Production Cost Analysis: Economic Analysis as a tool for Process Development: Harvest of a High Cell-Density Fermentation - For the biotech industry to be profitable, it must consider economics along

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Production Cost Analysis: Economic Analysis as a tool for Process Development: Harvest of a High Cell-Density Fermentation
For the biotech industry to be profitable, it must consider economics along with process recovery, purity, and product quality.


BioPharm International
Volume 19, Issue 11

BACKGROUND


Table 1. Comparison of process performance for option 1 and option 2. Adapted from reference 10.
Figure 1 illustrates the two options that will be examined in this economic analysis. Option 1 involves a three-unit operation harvest process: centrifugation, followed by depth filtration, and completed with a concentration and buffer exchange via tangential flow ultrafiltration–diafiltration (UF–DF). Option 2 involves a two-unit operation process: microfiltration followed by a concentration and buffer exchange via tangential flow filtration (UF–DF). Table 1 presents a comparison of process performance under the two options. Under optimal conditions, both options can deliver the desired product recovery (> 80%), harvest time (<15 hours including sequential UF–DF), and clarification (< 6 NTU). In this study, we perform a cost comparison of these options under different scenarios, presented in Table 2. Scenarios 1 and 2 involve cost estimation with new equipment but without discounting for depreciation. These scenarios describe what happens when a company needs to buy all of the processing equipment and is not likely to be able to use it for other products. An example would be a small company with a single product that is planning to make a few lots of a product for clinical trials. The use of disposables is examined in scenario 2. Scenarios 3 and 4 involve cost estimation with new equipment and with discounting for depreciation. These are more typical scenarios, where a company has several products in its pipeline, and will utilize the equipment, with possible minor modifications, for other product(s). Examples of these would be most medium and large biotech companies and contract manufacturing organizations.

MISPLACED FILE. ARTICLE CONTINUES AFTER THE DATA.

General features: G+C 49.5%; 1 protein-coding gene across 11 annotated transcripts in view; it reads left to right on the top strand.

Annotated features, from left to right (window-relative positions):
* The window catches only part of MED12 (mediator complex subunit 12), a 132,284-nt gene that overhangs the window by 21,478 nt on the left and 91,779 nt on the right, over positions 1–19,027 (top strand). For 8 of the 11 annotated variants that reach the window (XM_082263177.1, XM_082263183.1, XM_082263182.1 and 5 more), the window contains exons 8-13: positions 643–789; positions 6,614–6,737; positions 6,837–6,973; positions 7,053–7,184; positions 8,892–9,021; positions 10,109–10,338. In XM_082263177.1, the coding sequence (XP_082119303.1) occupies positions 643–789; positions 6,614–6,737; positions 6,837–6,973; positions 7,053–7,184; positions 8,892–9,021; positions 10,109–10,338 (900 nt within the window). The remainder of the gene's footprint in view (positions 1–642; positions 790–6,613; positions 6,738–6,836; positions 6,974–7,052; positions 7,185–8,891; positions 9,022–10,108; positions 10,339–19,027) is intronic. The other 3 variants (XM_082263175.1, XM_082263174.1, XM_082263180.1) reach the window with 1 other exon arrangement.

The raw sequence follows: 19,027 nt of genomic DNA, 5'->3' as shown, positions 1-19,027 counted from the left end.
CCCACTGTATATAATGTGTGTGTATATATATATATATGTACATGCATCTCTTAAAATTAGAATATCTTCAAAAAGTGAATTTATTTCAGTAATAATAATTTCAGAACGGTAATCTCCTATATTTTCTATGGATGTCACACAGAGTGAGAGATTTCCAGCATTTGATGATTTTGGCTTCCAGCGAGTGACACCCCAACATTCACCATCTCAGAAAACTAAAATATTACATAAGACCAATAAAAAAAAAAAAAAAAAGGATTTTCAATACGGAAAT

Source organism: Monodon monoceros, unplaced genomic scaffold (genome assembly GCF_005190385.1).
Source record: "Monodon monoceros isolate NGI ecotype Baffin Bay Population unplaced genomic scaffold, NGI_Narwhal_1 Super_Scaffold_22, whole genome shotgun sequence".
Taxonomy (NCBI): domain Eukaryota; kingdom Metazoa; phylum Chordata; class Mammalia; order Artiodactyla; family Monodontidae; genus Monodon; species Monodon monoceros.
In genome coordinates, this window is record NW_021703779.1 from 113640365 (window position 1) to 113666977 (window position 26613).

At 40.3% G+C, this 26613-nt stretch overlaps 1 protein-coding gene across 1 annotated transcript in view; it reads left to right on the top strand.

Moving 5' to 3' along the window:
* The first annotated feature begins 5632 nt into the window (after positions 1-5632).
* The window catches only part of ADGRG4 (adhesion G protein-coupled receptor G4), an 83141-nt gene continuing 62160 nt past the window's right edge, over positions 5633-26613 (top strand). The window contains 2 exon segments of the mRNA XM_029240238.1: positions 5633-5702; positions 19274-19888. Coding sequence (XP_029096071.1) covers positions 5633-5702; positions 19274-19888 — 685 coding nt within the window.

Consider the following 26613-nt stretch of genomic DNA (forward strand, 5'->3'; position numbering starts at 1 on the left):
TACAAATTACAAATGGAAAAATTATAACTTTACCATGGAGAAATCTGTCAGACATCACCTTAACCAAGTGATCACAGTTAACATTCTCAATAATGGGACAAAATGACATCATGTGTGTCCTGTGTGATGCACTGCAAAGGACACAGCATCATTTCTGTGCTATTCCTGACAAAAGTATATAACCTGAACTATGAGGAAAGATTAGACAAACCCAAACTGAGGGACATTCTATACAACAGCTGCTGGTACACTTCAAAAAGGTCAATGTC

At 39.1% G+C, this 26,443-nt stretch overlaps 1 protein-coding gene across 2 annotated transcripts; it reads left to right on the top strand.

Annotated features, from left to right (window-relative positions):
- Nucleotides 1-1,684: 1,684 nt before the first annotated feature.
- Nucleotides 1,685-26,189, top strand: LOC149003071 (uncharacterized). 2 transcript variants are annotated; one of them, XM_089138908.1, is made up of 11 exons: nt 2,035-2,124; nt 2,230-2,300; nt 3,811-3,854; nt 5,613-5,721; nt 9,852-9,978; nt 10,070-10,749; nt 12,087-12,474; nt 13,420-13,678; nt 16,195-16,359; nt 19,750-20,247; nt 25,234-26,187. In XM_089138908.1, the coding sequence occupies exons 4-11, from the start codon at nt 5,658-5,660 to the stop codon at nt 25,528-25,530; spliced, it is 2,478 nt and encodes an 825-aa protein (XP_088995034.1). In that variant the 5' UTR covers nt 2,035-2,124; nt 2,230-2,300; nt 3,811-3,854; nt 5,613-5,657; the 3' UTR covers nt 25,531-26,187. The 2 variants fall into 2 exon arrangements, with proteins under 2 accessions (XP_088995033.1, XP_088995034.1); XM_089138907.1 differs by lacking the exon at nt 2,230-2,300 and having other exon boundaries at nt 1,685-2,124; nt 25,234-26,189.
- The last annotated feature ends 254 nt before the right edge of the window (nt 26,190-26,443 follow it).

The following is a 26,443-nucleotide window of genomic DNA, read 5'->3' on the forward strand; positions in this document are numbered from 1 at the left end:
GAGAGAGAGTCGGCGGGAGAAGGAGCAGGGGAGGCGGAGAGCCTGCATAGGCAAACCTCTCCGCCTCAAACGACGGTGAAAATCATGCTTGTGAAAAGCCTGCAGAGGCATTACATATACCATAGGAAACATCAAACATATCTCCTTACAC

The following assumptions were undertaken for the economic analysis:


Table 2. Different scenarios analyzed in the economic comparison
1. Since both of the options described above incorporate a UF–DF unit operation using the same type and number of membranes, this step is not included in the cost comparison.

2. Raw material costs include consumables and are obtained from vendors. It is assumed that the depth filter is single use and that the microfiltration media can be recycled for 10 cycles. The reuse number is assumed to be low as the feed material for the microfiltration step is very crude and for our application resulted in significant membrane fouling.

3. Purified water (PW), clean steam, and process air are considered utilities, and are included in the cost of operating the facility. The facility cost also includes the cost of labor and other costs that are incurred to run the facility.

4. For estimating capital cost, an annual discount rate of 10% is assumed for all equipment (assumes a 10-year equipment life).11 Capital cost also includes the cost for commissioning new equipment, and validation.

RESULTS AND DISCUSSIONS


Figure 2. Cost comparison of options 1 and 2 under scenario 1
Scenario 1: As mentioned earlier, this scenario represents a situation in which a small biopharmaceutical company plans to conduct a manufacturing campaign for a single product. The equipment cost is not discounted for the depreciation. Figure 2 shows a comparison of the different cost components for the two options. The total cost is similar for the two options. The capital cost is higher for option 1, since it requires a centrifuge. However, the facility cost is higher for option 2, due to higher usage of purified water during microfiltration. Raw material costs for both options are relatively minimal.


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